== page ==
Crowdfund campaign to reclaim historic Leeds mill for community nears its £40,000 target

Campaigners from Kirkstall Valley Development Trust. PIC: Jonathan Gawthorpe
Campaigners from Kirkstall Valley Development Trust. PIC: Jonathan Gawthorpe
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A bid to take over a crumbling historic mill building for community use has gathered pace, as a crowdfund appeal approaches an initial £40,000 target to put together a business plan.

The Grade II listed Abbey Mills near Kirkstall Abbey consists of a number of buildings dating back to the early 16th Century.

The mills were rebuilt after a fire in 1797.

However the complex has been abandoned for the last decade after print works at the site ended.

Now the Kirkstall Valley Development Trust (KVDT), a group of 90 dedicated locals, are spearheading a bid to take over the building for community use.

Under their plans, the mills would get a new triple-layered lease of life, housing community facilities, a ‘Future City’ University research centre and flats .

It’s all part of a wider plan to create a 200-acre “urban park” in the ‘Kirkstall Valley’ area.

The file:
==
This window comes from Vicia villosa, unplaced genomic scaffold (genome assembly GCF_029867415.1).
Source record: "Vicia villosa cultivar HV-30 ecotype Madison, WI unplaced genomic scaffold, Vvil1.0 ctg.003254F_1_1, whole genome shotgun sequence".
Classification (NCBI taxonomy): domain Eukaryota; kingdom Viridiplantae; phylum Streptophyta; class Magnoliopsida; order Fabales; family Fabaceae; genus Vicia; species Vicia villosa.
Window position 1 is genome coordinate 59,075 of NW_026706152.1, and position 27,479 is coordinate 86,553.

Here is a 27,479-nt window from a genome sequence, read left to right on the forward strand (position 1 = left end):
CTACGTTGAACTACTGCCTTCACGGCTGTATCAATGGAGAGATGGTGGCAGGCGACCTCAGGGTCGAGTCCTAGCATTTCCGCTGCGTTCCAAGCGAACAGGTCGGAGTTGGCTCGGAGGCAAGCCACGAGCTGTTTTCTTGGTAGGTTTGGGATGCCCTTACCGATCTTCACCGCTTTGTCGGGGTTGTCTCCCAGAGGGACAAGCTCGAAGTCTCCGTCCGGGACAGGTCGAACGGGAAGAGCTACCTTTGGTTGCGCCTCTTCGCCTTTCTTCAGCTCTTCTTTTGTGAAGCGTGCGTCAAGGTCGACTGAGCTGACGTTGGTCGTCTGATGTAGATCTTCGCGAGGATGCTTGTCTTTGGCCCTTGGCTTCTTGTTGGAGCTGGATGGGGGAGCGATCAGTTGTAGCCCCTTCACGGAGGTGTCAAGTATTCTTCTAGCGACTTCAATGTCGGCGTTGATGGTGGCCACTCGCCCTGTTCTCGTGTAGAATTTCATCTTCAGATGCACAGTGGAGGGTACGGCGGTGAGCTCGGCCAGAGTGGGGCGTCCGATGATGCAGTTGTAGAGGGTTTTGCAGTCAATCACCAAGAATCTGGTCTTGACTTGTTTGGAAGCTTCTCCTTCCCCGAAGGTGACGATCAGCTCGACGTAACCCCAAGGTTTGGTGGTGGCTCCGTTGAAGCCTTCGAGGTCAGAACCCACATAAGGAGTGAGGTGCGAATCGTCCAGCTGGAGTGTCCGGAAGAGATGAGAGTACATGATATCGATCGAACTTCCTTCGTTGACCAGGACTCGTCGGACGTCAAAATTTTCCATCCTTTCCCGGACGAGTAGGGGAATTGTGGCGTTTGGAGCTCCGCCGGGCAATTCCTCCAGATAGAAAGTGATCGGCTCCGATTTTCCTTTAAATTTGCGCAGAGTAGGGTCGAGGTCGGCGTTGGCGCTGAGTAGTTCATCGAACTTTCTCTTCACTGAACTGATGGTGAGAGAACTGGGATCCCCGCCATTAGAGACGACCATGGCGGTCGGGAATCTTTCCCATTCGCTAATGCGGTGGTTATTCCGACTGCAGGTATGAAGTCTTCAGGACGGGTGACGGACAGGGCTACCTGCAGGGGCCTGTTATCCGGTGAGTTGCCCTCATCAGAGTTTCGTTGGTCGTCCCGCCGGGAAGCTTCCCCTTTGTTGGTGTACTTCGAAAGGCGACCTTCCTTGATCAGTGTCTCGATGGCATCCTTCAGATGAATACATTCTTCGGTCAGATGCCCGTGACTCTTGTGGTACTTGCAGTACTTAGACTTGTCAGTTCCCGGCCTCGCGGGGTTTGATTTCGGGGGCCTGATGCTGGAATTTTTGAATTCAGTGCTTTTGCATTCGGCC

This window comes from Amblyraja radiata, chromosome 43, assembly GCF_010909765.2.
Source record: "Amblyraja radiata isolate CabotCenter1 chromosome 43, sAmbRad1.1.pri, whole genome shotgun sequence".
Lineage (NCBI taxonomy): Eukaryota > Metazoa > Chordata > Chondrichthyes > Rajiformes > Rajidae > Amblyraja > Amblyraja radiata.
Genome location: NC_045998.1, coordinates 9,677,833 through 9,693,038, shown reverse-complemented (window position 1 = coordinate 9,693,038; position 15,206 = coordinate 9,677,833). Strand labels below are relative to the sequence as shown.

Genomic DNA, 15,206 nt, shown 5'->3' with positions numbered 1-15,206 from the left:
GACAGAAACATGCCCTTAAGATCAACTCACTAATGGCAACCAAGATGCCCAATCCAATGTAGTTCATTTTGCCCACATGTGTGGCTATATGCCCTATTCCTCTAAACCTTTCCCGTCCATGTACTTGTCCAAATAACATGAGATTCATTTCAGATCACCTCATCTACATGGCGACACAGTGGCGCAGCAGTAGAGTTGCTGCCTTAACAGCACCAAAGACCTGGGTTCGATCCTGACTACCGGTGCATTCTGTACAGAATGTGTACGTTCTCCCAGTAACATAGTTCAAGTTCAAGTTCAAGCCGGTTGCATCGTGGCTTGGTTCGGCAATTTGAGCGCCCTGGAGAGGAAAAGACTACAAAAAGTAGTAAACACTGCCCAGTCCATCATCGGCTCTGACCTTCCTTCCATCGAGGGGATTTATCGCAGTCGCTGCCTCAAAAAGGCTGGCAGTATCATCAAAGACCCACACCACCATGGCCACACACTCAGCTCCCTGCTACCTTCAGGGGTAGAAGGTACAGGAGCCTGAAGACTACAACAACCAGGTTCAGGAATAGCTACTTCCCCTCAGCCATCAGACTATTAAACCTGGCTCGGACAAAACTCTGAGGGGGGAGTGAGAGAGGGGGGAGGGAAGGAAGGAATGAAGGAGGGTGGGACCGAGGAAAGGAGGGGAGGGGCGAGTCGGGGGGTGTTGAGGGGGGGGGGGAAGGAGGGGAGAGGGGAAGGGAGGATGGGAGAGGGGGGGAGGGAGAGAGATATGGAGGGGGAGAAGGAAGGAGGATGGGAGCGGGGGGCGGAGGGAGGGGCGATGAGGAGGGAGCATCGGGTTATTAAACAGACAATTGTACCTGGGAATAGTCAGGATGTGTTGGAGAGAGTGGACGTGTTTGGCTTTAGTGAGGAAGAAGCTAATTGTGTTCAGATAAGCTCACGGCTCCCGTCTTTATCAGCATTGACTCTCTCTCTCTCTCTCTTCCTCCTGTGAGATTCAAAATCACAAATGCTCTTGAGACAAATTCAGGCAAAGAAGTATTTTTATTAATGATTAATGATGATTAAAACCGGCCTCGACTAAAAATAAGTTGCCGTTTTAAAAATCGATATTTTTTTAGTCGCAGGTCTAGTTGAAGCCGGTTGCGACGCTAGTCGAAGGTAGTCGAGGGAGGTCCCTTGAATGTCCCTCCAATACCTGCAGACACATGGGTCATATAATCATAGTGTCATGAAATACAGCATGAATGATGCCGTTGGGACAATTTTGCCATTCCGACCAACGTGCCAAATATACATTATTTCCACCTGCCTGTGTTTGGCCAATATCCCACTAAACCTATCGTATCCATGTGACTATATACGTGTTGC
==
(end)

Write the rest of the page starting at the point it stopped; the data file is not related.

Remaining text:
The initial fund-raising target of £40,000 is now perilously close, with £38,000 raised in just two months.

Locals are now being urged to make the final push and get the project off the ground in earnest. People have until April 20 to join a community share offer via crowdfunder.co.uk.

Chris Hill, KVDT’s development director, said the Mills - owned by Leeds City Council - had become the first part of the group’s wider ambitions because of the flooding risks in the area.

He said the initial funding would help towards six months of development planning, including initial structural and architectural surveys, as well as supporting a larger grant bid to the Heritage Lottery fund.

“The idea is that by December we will have a really strong business case and plan, that we can put to the council and to Heritage Lottery and the council will pass the mill to us and Heritage will give us grant funding,” he explained.

Adele Rae, community director with the Trust, added: “There’s a great deal of good will from local people.

“But we are missing a hub. We are missing somewhere to work from and there’s a lack for of resources in the area.

“We haven’t got a library, and we haven’t got places where people can come together and provide services.

“For me, it’s about providing something that can support the community, particularly in the light of all the cuts.”